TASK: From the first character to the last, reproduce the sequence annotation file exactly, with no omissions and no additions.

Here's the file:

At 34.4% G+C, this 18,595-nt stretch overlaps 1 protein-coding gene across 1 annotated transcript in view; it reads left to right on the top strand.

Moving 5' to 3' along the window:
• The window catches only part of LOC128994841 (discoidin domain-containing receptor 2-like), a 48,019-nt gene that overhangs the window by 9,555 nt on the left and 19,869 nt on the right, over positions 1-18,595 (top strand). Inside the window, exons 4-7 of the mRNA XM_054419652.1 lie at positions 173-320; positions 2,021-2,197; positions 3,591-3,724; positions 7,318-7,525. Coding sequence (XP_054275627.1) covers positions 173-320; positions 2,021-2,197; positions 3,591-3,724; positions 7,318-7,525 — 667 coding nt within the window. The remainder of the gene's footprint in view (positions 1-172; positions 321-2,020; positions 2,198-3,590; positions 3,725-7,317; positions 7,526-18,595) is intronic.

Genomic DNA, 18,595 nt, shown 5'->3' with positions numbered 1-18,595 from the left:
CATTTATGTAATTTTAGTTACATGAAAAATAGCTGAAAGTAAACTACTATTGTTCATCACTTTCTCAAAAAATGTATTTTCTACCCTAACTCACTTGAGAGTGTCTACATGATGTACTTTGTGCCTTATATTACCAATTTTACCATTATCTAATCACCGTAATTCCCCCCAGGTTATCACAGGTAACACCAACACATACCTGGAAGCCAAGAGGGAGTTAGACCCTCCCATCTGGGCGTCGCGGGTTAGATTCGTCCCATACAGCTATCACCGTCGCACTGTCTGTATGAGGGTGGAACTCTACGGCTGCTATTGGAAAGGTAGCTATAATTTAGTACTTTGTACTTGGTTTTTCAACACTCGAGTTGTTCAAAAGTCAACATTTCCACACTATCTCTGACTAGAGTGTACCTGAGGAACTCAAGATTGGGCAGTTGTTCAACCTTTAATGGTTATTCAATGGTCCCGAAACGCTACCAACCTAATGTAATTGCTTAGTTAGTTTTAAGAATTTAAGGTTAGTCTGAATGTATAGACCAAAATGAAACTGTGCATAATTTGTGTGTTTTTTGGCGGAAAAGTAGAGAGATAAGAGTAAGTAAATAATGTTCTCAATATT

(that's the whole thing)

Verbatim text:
At 34.4% G+C, this 18,595-nt stretch overlaps 1 protein-coding gene across 1 annotated transcript in view; it reads left to right on the top strand.

Moving 5' to 3' along the window:
• The window catches only part of LOC128994841 (discoidin domain-containing receptor 2-like), a 48,019-nt gene that overhangs the window by 9,555 nt on the left and 19,869 nt on the right, over positions 1-18,595 (top strand). Inside the window, exons 4-7 of the mRNA XM_054419652.1 lie at positions 173-320; positions 2,021-2,197; positions 3,591-3,724; positions 7,318-7,525. Coding sequence (XP_054275627.1) covers positions 173-320; positions 2,021-2,197; positions 3,591-3,724; positions 7,318-7,525 — 667 coding nt within the window. The remainder of the gene's footprint in view (positions 1-172; positions 321-2,020; positions 2,198-3,590; positions 3,725-7,317; positions 7,526-18,595) is intronic.

Genomic DNA, 18,595 nt, shown 5'->3' with positions numbered 1-18,595 from the left:
CATTTATGTAATTTTAGTTACATGAAAAATAGCTGAAAGTAAACTACTATTGTTCATCACTTTCTCAAAAAATGTATTTTCTACCCTAACTCACTTGAGAGTGTCTACATGATGTACTTTGTGCCTTATATTACCAATTTTACCATTATCTAATCACCGTAATTCCCCCCAGGTTATCACAGGTAACACCAACACATACCTGGAAGCCAAGAGGGAGTTAGACCCTCCCATCTGGGCGTCGCGGGTTAGATTCGTCCCATACAGCTATCACCGTCGCACTGTCTGTATGAGGGTGGAACTCTACGGCTGCTATTGGAAAGGTAGCTATAATTTAGTACTTTGTACTTGGTTTTTCAACACTCGAGTTGTTCAAAAGTCAACATTTCCACACTATCTCTGACTAGAGTGTACCTGAGGAACTCAAGATTGGGCAGTTGTTCAACCTTTAATGGTTATTCAATGGTCCCGAAACGCTACCAACCTAATGTAATTGCTTAGTTAGTTTTAAGAATTTAAGGTTAGTCTGAATGTATAGACCAAAATGAAACTGTGCATAATTTGTGTGTTTTTTGGCGGAAAAGTAGAGAGATAAGAGTAAGTAAATAATGTTCTCAATATT